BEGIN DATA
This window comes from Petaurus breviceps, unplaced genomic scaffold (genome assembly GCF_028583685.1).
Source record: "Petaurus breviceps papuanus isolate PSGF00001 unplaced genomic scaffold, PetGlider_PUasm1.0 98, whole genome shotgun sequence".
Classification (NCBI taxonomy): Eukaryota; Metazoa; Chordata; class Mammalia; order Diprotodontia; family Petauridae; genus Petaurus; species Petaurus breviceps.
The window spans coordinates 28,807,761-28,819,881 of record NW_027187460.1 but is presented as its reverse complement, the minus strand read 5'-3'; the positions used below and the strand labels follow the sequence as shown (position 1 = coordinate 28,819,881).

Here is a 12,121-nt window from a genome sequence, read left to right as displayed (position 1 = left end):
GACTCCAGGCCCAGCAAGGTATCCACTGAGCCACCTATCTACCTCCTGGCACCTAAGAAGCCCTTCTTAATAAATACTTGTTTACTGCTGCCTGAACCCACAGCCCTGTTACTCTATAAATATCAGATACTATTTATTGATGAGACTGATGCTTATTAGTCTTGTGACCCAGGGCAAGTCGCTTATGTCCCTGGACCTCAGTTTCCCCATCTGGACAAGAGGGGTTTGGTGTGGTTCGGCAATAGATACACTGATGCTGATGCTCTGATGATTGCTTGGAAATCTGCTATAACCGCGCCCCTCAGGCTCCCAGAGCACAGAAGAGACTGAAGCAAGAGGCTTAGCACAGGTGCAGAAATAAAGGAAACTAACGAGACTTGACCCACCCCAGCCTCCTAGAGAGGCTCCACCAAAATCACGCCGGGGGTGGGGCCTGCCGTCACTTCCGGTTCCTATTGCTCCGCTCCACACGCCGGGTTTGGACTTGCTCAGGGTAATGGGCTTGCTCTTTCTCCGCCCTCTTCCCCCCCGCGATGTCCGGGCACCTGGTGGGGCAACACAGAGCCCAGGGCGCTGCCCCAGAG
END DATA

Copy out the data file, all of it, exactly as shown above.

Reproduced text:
This window comes from Petaurus breviceps, unplaced genomic scaffold (genome assembly GCF_028583685.1).
Source record: "Petaurus breviceps papuanus isolate PSGF00001 unplaced genomic scaffold, PetGlider_PUasm1.0 98, whole genome shotgun sequence".
Classification (NCBI taxonomy): Eukaryota; Metazoa; Chordata; class Mammalia; order Diprotodontia; family Petauridae; genus Petaurus; species Petaurus breviceps.
The window spans coordinates 28,807,761-28,819,881 of record NW_027187460.1 but is presented as its reverse complement, the minus strand read 5'-3'; the positions used below and the strand labels follow the sequence as shown (position 1 = coordinate 28,819,881).

Here is a 12,121-nt window from a genome sequence, read left to right as displayed (position 1 = left end):
GACTCCAGGCCCAGCAAGGTATCCACTGAGCCACCTATCTACCTCCTGGCACCTAAGAAGCCCTTCTTAATAAATACTTGTTTACTGCTGCCTGAACCCACAGCCCTGTTACTCTATAAATATCAGATACTATTTATTGATGAGACTGATGCTTATTAGTCTTGTGACCCAGGGCAAGTCGCTTATGTCCCTGGACCTCAGTTTCCCCATCTGGACAAGAGGGGTTTGGTGTGGTTCGGCAATAGATACACTGATGCTGATGCTCTGATGATTGCTTGGAAATCTGCTATAACCGCGCCCCTCAGGCTCCCAGAGCACAGAAGAGACTGAAGCAAGAGGCTTAGCACAGGTGCAGAAATAAAGGAAACTAACGAGACTTGACCCACCCCAGCCTCCTAGAGAGGCTCCACCAAAATCACGCCGGGGGTGGGGCCTGCCGTCACTTCCGGTTCCTATTGCTCCGCTCCACACGCCGGGTTTGGACTTGCTCAGGGTAATGGGCTTGCTCTTTCTCCGCCCTCTTCCCCCCCGCGATGTCCGGGCACCTGGTGGGGCAACACAGAGCCCAGGGCGCTGCCCCAGAG